There is a popular saying that often arises when analyzing an author’s work, and I think its meaning applies well here; “The author is dead”. This phrase means that the author’s work should be analyzed separately from their own interpretation of their work, and that the reader’s interpretation is the most important to consider given that it is a work created with the intention of being analyzed by others.
In this case, you and all others should feel safe in not allowing the actions of a creator to affect their opinion of their creations, after all the sins of the father are not the sins of their sons. That being said, you should also be careful to understand the subtext of their creations and not allow them to justify the infringement of people’s rights.
I can enjoy H.P. Lovecraft’s stories while also understanding the bigoted position from which they were written. For me, it acts as a reminder of our own shortcomings, and is a call to aspire to be better myself. The fear of the unknown, while tied to the fear of those that are different from you, is not synonymous with the fear of people that are different, thus I am able to enjoy his horror without wallowing in hatred of minorities. It is your interpretation of the piece that matters, rather than the implied subtext.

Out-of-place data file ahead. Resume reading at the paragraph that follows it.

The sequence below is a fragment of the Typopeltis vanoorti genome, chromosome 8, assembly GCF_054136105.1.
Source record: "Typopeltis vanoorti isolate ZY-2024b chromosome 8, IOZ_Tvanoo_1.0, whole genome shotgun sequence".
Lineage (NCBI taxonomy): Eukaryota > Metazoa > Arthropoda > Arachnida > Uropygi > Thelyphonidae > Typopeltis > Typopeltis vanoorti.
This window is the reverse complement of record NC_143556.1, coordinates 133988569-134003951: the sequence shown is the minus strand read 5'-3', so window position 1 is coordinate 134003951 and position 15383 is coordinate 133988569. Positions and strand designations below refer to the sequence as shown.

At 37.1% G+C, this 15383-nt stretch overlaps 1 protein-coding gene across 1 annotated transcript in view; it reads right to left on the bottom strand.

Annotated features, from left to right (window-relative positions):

Monáe’s Dirty Computer is a vision of the future from a point in time that is clearly not the present, but more like the late eighties or early nineties. Honestly the setting in certain scenes reminds me of the 1980’s scenes from the San Junipero episode of Black Mirror. Monáe fuses the future with movements from the past, from fashion and music, to feminism and free love. Continue reading “Retrofuture of Dirty Computer”
I have long struggled with the concept of Afrofuturism although I have had it defined for me several times. I think that the issue for me is understanding the real world application* of the Afrofuturist philosophy. I warn that I will present no answers here, indeed I possess none, yet I will ask quite a few questions. Additionally, I hope I do not offend any Afrofuturists or anyone for that matter, with my questions–they come from a place of ignorance not malice.